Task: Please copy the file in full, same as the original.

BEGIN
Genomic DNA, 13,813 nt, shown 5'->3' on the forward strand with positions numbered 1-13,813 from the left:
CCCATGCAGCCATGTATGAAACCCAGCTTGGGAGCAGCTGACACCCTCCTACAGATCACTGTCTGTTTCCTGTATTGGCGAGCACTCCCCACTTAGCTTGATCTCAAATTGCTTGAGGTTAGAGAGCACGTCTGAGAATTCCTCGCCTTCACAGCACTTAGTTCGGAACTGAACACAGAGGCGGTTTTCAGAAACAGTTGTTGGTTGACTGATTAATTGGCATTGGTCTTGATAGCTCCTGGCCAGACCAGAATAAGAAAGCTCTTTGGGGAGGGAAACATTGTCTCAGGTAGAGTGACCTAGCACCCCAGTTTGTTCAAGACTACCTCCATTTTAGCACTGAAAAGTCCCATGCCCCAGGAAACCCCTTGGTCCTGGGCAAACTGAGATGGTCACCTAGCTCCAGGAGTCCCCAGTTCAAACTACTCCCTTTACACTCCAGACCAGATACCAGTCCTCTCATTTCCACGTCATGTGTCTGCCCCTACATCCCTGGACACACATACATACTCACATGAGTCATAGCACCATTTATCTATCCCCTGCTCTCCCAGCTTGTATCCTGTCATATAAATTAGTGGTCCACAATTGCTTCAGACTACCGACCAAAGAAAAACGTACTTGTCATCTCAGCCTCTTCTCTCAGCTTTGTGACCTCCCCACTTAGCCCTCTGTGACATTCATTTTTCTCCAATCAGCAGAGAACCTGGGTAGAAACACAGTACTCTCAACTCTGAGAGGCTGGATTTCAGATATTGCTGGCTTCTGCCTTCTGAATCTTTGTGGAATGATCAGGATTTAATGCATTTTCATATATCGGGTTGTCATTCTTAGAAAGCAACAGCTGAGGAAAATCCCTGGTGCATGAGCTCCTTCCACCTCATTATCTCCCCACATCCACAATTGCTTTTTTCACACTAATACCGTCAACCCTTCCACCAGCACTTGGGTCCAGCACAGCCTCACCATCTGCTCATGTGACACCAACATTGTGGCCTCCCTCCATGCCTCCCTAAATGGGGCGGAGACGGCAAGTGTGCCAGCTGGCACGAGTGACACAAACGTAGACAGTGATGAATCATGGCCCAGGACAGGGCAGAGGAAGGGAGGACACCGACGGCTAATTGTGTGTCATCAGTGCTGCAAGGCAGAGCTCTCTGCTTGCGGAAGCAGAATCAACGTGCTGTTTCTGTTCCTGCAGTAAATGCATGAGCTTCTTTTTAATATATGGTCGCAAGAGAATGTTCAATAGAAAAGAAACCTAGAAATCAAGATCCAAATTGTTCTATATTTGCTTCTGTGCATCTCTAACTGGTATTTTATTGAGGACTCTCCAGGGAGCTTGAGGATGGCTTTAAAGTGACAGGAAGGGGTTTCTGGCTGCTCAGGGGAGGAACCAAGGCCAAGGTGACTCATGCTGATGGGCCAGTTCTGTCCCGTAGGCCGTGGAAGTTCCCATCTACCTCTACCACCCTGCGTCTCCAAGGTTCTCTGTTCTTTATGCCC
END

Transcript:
Genomic DNA, 13,813 nt, shown 5'->3' on the forward strand with positions numbered 1-13,813 from the left:
CCCATGCAGCCATGTATGAAACCCAGCTTGGGAGCAGCTGACACCCTCCTACAGATCACTGTCTGTTTCCTGTATTGGCGAGCACTCCCCACTTAGCTTGATCTCAAATTGCTTGAGGTTAGAGAGCACGTCTGAGAATTCCTCGCCTTCACAGCACTTAGTTCGGAACTGAACACAGAGGCGGTTTTCAGAAACAGTTGTTGGTTGACTGATTAATTGGCATTGGTCTTGATAGCTCCTGGCCAGACCAGAATAAGAAAGCTCTTTGGGGAGGGAAACATTGTCTCAGGTAGAGTGACCTAGCACCCCAGTTTGTTCAAGACTACCTCCATTTTAGCACTGAAAAGTCCCATGCCCCAGGAAACCCCTTGGTCCTGGGCAAACTGAGATGGTCACCTAGCTCCAGGAGTCCCCAGTTCAAACTACTCCCTTTACACTCCAGACCAGATACCAGTCCTCTCATTTCCACGTCATGTGTCTGCCCCTACATCCCTGGACACACATACATACTCACATGAGTCATAGCACCATTTATCTATCCCCTGCTCTCCCAGCTTGTATCCTGTCATATAAATTAGTGGTCCACAATTGCTTCAGACTACCGACCAAAGAAAAACGTACTTGTCATCTCAGCCTCTTCTCTCAGCTTTGTGACCTCCCCACTTAGCCCTCTGTGACATTCATTTTTCTCCAATCAGCAGAGAACCTGGGTAGAAACACAGTACTCTCAACTCTGAGAGGCTGGATTTCAGATATTGCTGGCTTCTGCCTTCTGAATCTTTGTGGAATGATCAGGATTTAATGCATTTTCATATATCGGGTTGTCATTCTTAGAAAGCAACAGCTGAGGAAAATCCCTGGTGCATGAGCTCCTTCCACCTCATTATCTCCCCACATCCACAATTGCTTTTTTCACACTAATACCGTCAACCCTTCCACCAGCACTTGGGTCCAGCACAGCCTCACCATCTGCTCATGTGACACCAACATTGTGGCCTCCCTCCATGCCTCCCTAAATGGGGCGGAGACGGCAAGTGTGCCAGCTGGCACGAGTGACACAAACGTAGACAGTGATGAATCATGGCCCAGGACAGGGCAGAGGAAGGGAGGACACCGACGGCTAATTGTGTGTCATCAGTGCTGCAAGGCAGAGCTCTCTGCTTGCGGAAGCAGAATCAACGTGCTGTTTCTGTTCCTGCAGTAAATGCATGAGCTTCTTTTTAATATATGGTCGCAAGAGAATGTTCAATAGAAAAGAAACCTAGAAATCAAGATCCAAATTGTTCTATATTTGCTTCTGTGCATCTCTAACTGGTATTTTATTGAGGACTCTCCAGGGAGCTTGAGGATGGCTTTAAAGTGACAGGAAGGGGTTTCTGGCTGCTCAGGGGAGGAACCAAGGCCAAGGTGACTCATGCTGATGGGCCAGTTCTGTCCCGTAGGCCGTGGAAGTTCCCATCTACCTCTACCACCCTGCGTCTCCAAGGTTCTCTGTTCTTTATGCCC